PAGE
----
It’s worth noting that the demons in the series start being less threatening as Buffy herself becomes more morally grey. She doesn’t really know who she is, and without that certainty, she isn’t able to take a black-and-white view of demons anymore. The show is just following her point of view.

    At any rate, the scene worked for me. Your mileage may vary.

  5. More thoughts on Hell’s Bells:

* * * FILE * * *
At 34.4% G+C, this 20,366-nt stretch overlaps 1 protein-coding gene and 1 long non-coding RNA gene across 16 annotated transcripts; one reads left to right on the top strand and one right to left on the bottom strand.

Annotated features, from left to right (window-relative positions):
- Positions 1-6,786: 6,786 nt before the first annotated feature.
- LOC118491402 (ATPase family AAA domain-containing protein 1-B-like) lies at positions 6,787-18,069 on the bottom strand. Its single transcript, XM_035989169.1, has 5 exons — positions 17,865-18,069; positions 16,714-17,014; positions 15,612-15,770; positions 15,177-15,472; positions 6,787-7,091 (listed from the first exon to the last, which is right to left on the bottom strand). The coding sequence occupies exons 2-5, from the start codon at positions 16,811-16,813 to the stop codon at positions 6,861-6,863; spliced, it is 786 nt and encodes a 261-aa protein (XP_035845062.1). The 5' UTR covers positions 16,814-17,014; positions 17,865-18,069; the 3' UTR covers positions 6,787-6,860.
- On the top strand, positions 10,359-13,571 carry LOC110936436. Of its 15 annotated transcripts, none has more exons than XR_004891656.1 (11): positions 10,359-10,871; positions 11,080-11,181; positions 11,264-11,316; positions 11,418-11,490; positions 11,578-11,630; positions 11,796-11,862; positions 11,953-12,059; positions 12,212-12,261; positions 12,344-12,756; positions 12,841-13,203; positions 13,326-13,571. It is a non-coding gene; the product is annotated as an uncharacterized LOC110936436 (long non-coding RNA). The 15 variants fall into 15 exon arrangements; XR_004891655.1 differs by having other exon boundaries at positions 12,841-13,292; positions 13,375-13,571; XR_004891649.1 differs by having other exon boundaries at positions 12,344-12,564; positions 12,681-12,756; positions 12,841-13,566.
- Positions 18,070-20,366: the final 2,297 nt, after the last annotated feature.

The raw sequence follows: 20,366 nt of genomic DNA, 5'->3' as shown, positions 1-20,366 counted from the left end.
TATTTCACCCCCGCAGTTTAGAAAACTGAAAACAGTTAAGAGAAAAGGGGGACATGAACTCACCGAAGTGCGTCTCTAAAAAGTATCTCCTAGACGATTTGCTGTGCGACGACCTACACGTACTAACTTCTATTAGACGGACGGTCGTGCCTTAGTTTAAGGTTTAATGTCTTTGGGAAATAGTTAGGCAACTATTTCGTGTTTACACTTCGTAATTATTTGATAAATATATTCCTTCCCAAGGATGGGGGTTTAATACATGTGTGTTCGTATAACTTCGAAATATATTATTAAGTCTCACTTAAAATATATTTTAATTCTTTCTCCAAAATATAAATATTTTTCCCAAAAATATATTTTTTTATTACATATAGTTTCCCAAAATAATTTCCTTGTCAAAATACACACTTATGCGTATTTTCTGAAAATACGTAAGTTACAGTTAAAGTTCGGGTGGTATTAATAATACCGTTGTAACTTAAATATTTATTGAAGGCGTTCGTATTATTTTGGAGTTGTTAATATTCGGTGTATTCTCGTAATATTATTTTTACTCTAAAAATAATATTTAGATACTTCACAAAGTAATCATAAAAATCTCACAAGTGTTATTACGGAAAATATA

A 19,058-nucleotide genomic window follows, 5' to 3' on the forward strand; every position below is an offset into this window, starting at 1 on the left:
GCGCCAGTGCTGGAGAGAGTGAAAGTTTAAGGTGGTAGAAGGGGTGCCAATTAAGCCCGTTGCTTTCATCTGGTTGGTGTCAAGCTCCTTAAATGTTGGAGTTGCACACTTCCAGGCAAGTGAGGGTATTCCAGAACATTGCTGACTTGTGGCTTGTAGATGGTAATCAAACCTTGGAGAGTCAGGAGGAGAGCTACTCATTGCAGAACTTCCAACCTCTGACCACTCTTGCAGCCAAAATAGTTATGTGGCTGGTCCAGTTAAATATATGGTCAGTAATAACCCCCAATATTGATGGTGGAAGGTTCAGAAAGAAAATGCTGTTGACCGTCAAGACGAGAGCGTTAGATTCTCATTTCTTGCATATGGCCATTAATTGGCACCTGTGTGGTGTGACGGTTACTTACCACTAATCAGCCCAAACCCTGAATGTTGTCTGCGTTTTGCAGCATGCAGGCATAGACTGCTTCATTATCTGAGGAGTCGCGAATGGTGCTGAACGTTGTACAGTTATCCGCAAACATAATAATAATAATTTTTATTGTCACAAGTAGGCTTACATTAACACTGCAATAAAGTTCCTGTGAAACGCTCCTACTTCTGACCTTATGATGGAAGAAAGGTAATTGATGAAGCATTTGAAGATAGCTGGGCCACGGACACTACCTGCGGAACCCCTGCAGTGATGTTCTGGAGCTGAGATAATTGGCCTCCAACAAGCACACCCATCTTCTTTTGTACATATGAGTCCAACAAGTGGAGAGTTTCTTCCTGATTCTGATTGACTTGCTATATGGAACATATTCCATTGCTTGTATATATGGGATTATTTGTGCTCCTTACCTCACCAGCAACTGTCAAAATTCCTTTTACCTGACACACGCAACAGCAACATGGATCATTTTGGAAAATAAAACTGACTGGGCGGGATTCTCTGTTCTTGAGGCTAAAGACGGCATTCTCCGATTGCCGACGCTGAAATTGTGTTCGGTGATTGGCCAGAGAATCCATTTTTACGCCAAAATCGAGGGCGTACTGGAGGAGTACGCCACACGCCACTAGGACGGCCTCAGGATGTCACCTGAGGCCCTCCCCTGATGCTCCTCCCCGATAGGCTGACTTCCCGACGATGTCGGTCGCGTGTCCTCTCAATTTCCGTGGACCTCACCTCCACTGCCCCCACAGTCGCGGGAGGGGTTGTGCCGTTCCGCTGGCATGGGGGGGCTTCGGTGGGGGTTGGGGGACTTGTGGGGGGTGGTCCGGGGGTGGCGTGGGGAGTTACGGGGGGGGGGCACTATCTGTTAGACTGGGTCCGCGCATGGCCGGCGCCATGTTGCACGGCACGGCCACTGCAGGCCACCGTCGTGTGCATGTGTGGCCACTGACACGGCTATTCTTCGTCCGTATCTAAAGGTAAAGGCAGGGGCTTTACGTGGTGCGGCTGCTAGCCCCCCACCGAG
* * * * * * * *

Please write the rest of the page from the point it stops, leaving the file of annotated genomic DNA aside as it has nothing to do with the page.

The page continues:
I think Cordia agreed with me, just undue emphasis on the word murder. If it’s plausible to think that Xander is afraid of becoming an abusive lout like his father, then the common end of that scenario is the death.of the abused spouse. (I think the official stat is 30% of female homicides are killed by a domestic partner.) Being attacked with a frying pan doesn’t seem like something you would just bounce back from! While that is definitely the worst case scenario, it does stand to reason that it would be part of his fears. If the visions were from Xander and not created by the demon, then my idea of intrusive, violent thoughts may not be so far off! I also disagree slightly with the idea that he is nothing like his father. The first couple of seasons, Xander is slightly misogynist. (Some would argue more than slightly, and he’s been compared to the classic “Nice Guy” trope a lot. Interesting blog post on that – probably contains spoilers – His dad is obviously very condescending toward his wife and women in general. So, I definitely think Xander has grown, and a lot of it was when he was dating Cordelia.